Participation and success in well-run competitions is vital to the progress of international judo, but some judokas are better at understanding, explaining and motivating others rather than winning gold for them selves. The Blackwater Judo Club is successful because it appeals to all ages and temperaments, we have judoka who because of age, infirmity, injury or ill health are unable to fight to the standard they would like to. Too often judoka who can not fight to win feel they must give up judo. The reality is that they are the lifeblood of judo; they are the teachers of the future, the ones who will keep our club going.
Each coaching level has been designed to ensure that those judoka who want to become coaches can acquire the knowledge, experience and confidence that s/he needs to take the next step. All judoka must progress through each level and complete each core task. Juniors must complete both steps of their ladder and seniors must work their way up theirs. Just because you are a brown belt it does not mean you are ready to be a Club Coach. You may have the technical knowledge but coaching is about more than being able to ‘do’ it.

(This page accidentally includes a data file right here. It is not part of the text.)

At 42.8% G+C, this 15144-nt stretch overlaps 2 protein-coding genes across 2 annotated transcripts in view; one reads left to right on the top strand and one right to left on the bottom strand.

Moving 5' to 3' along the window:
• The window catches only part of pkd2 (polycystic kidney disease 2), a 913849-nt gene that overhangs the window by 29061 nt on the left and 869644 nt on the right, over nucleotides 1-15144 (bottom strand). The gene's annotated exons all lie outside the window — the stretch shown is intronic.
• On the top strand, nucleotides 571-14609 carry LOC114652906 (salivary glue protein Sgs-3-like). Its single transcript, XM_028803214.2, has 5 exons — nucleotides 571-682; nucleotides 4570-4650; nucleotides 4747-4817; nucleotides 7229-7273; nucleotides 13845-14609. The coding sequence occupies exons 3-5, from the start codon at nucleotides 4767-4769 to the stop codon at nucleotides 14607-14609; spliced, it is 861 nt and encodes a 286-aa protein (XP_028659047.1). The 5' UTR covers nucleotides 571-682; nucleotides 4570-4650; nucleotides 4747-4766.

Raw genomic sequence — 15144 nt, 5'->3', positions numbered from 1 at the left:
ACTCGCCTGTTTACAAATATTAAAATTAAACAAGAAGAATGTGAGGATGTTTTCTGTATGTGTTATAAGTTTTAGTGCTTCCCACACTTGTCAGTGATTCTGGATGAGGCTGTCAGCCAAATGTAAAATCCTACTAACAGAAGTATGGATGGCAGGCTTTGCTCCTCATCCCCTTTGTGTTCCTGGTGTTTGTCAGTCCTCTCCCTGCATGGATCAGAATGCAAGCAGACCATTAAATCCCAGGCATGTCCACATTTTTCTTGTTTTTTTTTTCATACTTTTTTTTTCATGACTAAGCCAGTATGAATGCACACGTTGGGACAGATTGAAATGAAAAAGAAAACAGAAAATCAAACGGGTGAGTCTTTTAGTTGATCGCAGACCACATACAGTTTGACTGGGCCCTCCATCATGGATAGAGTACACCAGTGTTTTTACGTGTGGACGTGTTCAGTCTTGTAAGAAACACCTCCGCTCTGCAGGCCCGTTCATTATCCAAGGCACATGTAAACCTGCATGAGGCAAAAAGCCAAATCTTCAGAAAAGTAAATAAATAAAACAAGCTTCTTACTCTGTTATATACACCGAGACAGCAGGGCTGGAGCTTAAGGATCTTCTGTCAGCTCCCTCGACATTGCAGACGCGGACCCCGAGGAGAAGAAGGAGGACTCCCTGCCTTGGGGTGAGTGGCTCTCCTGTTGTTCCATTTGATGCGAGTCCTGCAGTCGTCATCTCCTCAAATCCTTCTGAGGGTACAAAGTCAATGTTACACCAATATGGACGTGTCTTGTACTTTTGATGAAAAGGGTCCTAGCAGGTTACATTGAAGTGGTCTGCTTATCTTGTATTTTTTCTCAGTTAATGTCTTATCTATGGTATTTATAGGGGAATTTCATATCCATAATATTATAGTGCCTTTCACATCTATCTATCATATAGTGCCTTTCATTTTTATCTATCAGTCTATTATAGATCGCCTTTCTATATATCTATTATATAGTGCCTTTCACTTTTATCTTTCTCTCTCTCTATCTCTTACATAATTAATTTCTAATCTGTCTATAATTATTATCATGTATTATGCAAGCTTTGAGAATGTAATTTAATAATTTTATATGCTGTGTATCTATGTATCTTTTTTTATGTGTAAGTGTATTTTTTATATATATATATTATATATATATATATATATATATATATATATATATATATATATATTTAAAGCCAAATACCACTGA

The core tasks are to establish a minimum level of competency. They are there to ensure that everyone who wants to teach is playing from the same song sheet – or something like that. It is hoped that coaches will not just restrict their coaching skills to the principles being assessed but that they will stretch themselves and each other.
For the judoka who is new to teaching, teaching breakfalls, ogoshi and osotogari is a novelty. And whilst each new beginner is a fresh challenge, after the 1000th instruction to take hold and bend the knees it is nice to progress and teach something else, safe in the knowledge that someone else can be trusted to teach the basics.
Visiting judokas are always encouraged to bring their knowledge and experience into our dojo. In terms of etiquette the highest grade by belt (whether visitor or club member) has seniority on the mat. But when it comes to safe practise it is the senior coach who has overall responsibility for the smooth running of the dojo – even though this might test their skills of diplomacy.